NVIDIA and Intel land in court over a licensing dispute about chipsets for Intel CPUs with integrated memory controller. Specifically, does NVIDIA have the right to produce chipsets for Nehalem CPUs?
Intel has announced that it has filed suit against NVIDIA over whether or not the GPU and chipset designer has the rights to build solutions for Nehalem-based CPUs. According to Intel, the current agreement between the two companies only covers processors that do not contain an integrated memory controller.
The argument between the two companies centers on whether or not NVIDIA has the right to produce chipsets for Nehalem-class microprocessors. Intel has requested summary judgement in a filing with the Court of Chancery in the state of Delaware and issued a statement saying, "Intel has filed suit against Nvidia seeking a declaratory judgment over rights associated with two agreements between the companies. The suit seeks to have the court declare that Nvidia is not licensed to produce chipsets that are compatible with any Intel processor that has integrated memory controller functionality, such as Intel’s Nehalem microprocessors and that Nvidia has breached the agreement with Intel by falsely claiming that it is licensed. Intel has been in discussions with Nvidia for more than a year attempting to resolve the matter but unfortunately, we were unsuccessful. As a result Intel is asking the court to resolve this dispute."
I emphasized the bit about integrated memory controller technology because it seems an odd point for Intel to stand on. When Intel took VIA to court over similar licensing issues ten years ago, the company claimed that the Pentium 4 bus was a proprietary, Intel-developed technology that VIA had infringed upon and refused to license appropriately.
The modern equivalent, as far as I can tell, would be for Intel to claim NVIDIA has no license to produce motherboards utilizing Intel's QuickPath Interconnect (QPI). It may be that Intel is essentially alleging this and simply chose to word the claim differently, but if NVIDIA isn't infringing upon QPI, what's the actual point of infringement—the CPU socket? Based on what we know thus far, it's not clear.
NVIDIA spokesperson Ujesh Desai told Bit-Tech that NVIDIA will defend itself, and it has been working with Intel for over a year to reach an amicable solution to the licensing issue. However, at the core of the issue, NVIDIA feels that its license agreement does allow it to build chipsets for Nehalem and future Intel processors that feature an integrated memory controller.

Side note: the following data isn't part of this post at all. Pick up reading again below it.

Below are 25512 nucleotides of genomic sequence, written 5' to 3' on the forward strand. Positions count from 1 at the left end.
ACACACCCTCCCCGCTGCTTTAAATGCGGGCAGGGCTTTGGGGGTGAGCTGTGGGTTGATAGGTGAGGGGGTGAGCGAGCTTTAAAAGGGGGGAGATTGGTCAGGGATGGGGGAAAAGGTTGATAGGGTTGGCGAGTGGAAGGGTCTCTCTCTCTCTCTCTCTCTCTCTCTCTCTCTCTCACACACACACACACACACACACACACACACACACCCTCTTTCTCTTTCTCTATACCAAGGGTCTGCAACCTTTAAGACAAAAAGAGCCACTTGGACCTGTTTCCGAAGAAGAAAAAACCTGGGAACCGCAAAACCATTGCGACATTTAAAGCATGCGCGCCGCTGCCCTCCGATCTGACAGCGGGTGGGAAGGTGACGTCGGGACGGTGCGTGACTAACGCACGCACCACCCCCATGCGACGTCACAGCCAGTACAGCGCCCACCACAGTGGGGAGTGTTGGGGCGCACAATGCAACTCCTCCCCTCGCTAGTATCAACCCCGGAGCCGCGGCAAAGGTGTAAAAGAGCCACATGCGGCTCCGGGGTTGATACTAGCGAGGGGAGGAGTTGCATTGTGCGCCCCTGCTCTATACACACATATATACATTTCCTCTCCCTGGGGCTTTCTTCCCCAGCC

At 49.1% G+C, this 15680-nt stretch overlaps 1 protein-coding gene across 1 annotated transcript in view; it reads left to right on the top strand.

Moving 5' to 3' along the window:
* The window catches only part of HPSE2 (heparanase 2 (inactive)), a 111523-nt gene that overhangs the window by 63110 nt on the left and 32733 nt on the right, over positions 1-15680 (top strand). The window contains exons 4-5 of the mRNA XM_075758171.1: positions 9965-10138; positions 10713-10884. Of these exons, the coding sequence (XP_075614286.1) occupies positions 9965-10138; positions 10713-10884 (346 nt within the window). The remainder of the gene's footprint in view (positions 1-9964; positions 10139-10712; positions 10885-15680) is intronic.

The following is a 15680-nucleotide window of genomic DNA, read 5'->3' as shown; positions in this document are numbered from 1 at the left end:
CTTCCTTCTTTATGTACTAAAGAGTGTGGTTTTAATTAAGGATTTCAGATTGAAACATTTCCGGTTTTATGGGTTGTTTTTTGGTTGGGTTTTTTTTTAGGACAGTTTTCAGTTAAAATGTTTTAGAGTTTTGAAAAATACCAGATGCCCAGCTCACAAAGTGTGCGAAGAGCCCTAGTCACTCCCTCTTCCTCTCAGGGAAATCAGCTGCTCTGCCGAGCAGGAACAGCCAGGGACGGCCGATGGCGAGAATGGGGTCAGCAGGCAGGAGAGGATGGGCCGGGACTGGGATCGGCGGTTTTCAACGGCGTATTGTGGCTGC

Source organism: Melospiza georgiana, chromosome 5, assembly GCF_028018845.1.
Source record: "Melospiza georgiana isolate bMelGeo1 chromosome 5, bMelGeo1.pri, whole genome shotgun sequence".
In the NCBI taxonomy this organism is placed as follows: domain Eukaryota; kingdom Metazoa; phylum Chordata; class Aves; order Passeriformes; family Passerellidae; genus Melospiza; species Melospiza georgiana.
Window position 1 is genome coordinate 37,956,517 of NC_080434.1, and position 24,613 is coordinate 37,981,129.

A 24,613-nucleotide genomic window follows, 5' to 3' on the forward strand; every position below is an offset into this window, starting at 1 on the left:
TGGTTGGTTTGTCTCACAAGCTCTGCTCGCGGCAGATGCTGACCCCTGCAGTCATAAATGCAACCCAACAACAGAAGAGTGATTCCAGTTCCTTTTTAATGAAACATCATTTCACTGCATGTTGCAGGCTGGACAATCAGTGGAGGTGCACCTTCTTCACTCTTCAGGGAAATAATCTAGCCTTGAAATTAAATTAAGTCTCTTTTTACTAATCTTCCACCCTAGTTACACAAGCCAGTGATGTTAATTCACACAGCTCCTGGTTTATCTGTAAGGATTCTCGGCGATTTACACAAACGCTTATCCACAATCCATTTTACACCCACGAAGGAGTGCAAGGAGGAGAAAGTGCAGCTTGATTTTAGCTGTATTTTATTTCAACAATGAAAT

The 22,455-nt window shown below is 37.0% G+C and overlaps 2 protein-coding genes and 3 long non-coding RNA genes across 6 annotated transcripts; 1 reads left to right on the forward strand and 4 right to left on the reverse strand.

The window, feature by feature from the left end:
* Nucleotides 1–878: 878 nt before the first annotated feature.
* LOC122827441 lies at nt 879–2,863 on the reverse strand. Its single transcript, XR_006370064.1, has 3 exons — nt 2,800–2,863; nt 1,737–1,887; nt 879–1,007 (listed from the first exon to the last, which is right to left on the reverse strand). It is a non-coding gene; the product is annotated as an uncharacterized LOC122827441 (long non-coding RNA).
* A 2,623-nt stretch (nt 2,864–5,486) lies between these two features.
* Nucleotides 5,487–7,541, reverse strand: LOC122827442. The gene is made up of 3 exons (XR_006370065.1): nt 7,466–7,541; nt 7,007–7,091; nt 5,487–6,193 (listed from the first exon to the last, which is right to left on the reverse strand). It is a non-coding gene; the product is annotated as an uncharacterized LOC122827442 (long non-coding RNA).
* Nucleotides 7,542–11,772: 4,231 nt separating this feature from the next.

Desai goes on to say that NVIDIA will not change its future roadmap and will continue to work on the development of chipsets for the Intel processors in question. This potential litigation will not affect any of the company's shipping products and should not delay Ion's trip to market later this year.
NVIDIA has issued an official statement on the Intel suit saying in part, "NVIDIA responded to a court filing in which Intel alleged that the four-year-old chipset license agreement the companies signed does not extend to Intel’s future generation CPUs with 'integrated' memory controllers, such as Nehalem. The filing does not impact NVIDIA chipsets that are currently being shipped. Intel is trying to delay the inevitable value shift from the CPU to the GPU. NVIDIA believes that our bus license with Intel clearly enables us to build chipsets for Intel CPUs with integrated memory controllers. We are aggressively developing new products for Intel’s current front side bus (MCP79 and MCP89) and for Intel’s future bus, DMI."
The world's largest GPU maker states that the suit is a clear attempt by Intel to slow the adoption of NVIDIA platforms to protect a decaying CPU business as evidenced by the rapid shift of the market to Intel's lowest priced processor, the Intel Atom.
NVIDIA can bang its drum all it likes, but the company is making a tremendous mistake if it ignores what happened to the last company to cross Intel on the subject of chipset licensing. As I previously mentioned, erstwhile chipset designer VIA Technologies once took such a tack and lost, badly.
In 2000 and 2001, VIA claimed it did not need a bus license to build P4-compatible motherboards. At the time, the Taiwanese company was a very real force in the chipset industry; the Apollo Pro 133 (and its related brethren) had stolen a wide swath of the Pentium 3 market beginning in 1999, the KX133 and KT133 chipsets had both been very successful platforms for the original K7 and its Thunderbird refresh, and the Apollo MVP3/MVP4 series had become the dominant solutions for the still-sizable Socket 7/Super Socket 7 market.
When Intel announced that all third-party chipset vendors would need to license the Pentium 4's bus technology, VIA arrogantly refused, and the rest is history (along with the company's entire motherboard business). Whatever motherboard OEM support VIA thought it had based on dark alley deals and off-the-record conversations evaporated in the harsh light of day once Intel ramped up its legal pressure; cutting-edge VIA P4 DDR motherboards vanished off store shelves faster than a $49 Wii special at your local Wal-Mart.
If Intel and NVIDIA can't reach an amicable solution, the smaller chipset vendor could find itself unable to provide a full range of solutions for Apple products. To date, all of the new Apple portables unveiled since the initial design win announcement back in October have been powered by NVIDIA chipsets and GPUs. That's a feather NVIDIA won't want to lose, particularly given the company's weak financial performance and dour outlook for calendar year 2009.
Source: ars technica